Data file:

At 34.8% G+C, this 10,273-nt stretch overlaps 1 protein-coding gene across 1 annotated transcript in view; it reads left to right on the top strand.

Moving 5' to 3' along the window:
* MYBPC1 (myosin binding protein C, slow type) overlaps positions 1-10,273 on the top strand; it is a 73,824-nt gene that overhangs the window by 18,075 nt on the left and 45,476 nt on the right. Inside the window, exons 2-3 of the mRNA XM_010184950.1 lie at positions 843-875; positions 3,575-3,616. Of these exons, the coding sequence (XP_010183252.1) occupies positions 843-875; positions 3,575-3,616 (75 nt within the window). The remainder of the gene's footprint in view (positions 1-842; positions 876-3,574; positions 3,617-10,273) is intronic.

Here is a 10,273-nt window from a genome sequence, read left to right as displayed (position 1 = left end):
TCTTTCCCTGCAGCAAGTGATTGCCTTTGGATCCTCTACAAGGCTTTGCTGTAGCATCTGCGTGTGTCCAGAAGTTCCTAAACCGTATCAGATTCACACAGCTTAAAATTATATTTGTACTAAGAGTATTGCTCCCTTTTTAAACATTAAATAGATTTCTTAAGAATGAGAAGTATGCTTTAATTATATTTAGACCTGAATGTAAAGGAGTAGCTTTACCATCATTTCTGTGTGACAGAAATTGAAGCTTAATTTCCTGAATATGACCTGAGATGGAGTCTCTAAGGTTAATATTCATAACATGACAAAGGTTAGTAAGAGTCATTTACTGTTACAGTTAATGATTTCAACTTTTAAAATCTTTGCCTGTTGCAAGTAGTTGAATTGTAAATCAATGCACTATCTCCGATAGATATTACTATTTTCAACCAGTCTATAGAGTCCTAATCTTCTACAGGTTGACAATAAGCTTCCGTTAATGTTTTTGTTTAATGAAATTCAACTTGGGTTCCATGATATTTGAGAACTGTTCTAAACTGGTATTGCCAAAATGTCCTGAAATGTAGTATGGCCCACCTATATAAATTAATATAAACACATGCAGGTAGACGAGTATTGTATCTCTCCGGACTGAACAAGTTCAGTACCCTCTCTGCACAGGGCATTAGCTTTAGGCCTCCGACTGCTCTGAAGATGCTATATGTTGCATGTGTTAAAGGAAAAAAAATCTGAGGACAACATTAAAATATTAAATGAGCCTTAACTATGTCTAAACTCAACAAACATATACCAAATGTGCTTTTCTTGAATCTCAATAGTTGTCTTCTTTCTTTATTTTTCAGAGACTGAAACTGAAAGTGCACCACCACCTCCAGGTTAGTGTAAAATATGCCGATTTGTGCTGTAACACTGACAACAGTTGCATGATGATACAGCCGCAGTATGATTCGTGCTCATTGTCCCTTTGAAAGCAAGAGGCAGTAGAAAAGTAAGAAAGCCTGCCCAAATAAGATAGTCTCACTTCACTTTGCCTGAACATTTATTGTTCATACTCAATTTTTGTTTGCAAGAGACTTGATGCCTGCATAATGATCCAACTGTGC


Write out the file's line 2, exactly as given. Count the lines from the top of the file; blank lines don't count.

Moving 5' to 3' along the window: